Tutors in six undergraduate houses hosted discussion sessions in response to the announcement that Winthrop House Faculty Dean Ronald S. Sullivan, Jr., would represent Harvey Weinstein in his Manhattan sexual abuse case.
Since the news of Sullivan’s decision to represent Weinstein first broke, Lowell House, Currier House, Eliot House, Dunster House, Mather House, and Leverett House tutors have held listening sessions for students to air their concerns about Sullivan. At the request of those tutors, some faculty deans, house staff, and representatives from the Office for Sexual Assault Prevention and Response have also attended the events.
OSAPR also posted a message to its website encouraging concerned students to contact their staff, or to utilize confidential University resources like Counseling and Mental Health Services and the Harvard Chaplains, as well as private resources like the Title IX Office.
The New York Post first reported Sullivan’s decision to join Weinstein’s legal team on Jan. 23. Weinstein faces allegations of sexual assault from two women in the Manhattan case that stem from accusations that he raped one woman and forcibly performed oral sex on another.
Two days after the Post’s report, Sullivan sent an email to Winthrop residents addressing students’ concerns over his decision to represent the Hollywood producer. He wrote that defense lawyers have a duty to represent “unpopular” defendants.
On Jan. 27, Sullivan criticized Harvard’s handling of sexual harassment claims leveled against Economics Professor Roland G. Fryer, Jr., in a RealClearInvestigations article that referred to him as Fryer’s lawyer. Sullivan called Harvard’s investigations into Title IX complaints against Fryer “deeply flawed and deeply unfair.”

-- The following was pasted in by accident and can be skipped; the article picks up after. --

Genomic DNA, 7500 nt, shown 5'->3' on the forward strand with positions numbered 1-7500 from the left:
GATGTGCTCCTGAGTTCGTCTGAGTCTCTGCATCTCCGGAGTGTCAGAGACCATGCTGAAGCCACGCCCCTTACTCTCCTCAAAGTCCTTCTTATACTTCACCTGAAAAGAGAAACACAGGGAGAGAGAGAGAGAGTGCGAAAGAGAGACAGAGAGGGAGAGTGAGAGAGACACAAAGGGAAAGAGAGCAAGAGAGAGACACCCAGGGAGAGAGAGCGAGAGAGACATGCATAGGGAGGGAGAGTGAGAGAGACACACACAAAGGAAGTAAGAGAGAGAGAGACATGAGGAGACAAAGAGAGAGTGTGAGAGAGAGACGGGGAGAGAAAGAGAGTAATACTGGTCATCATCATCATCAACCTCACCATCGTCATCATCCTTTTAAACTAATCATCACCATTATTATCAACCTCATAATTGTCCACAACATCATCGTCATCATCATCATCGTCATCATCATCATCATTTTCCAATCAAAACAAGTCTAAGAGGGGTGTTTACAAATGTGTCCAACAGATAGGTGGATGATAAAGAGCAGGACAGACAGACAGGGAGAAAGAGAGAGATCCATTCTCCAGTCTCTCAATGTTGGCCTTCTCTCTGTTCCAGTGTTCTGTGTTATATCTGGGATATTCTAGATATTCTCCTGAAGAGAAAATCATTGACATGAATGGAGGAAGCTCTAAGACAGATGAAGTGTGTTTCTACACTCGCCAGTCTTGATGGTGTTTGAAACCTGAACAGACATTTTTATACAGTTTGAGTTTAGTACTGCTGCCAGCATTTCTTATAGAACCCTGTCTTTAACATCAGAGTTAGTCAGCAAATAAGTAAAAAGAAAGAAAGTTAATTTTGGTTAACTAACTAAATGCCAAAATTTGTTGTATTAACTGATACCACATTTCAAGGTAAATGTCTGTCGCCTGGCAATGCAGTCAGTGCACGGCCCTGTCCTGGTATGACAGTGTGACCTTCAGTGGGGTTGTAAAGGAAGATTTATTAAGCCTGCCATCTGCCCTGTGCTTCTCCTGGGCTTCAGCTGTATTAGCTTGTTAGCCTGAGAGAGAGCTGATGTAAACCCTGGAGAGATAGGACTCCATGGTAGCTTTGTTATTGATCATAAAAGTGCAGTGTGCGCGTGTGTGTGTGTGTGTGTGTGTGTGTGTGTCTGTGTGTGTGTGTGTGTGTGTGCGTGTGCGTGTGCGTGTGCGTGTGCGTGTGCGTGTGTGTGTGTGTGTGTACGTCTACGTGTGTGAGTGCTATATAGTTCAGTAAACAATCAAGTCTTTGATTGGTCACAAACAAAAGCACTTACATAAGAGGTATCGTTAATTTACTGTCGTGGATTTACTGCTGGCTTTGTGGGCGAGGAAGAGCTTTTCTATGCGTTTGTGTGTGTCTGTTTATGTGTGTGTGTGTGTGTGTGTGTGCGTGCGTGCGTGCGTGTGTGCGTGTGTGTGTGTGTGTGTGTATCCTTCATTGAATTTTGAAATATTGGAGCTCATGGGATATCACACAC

The Office for Dispute Resolution, which conducts formal Title IX investigations, has opened three inquiries into Fryer based on complaints brought by former female employees who say he harassed them while they worked at the Education Innovation Laboratory, the research group he founded in 2008. One of the investigations is ongoing.
A week after Sullivan publicly alleged ODR’s investigations into Fryer were unfair, he sent another missive — this time laying out “processes” that he and Stephanie R. Robinson, his wife and fellow Winthrop faculty dean, decided to implement going forward. Included in those processes was the announcement of Resident Dean Linda D.M. Chavers as the “point person” for sexual assault issues in the house.
Dean of the Faculty of Arts and Sciences Claudine Gay said Sullivan’s response to student concerns about his decision to represent Weinstein has been “insufficient” in an interview Monday. About 50 students held a protest outside Massachusetts Hall the same day to call on administrators to remove Sullivan from his faculty dean post. Almost 200 students had signed a petition to remove him as of Wednesday night.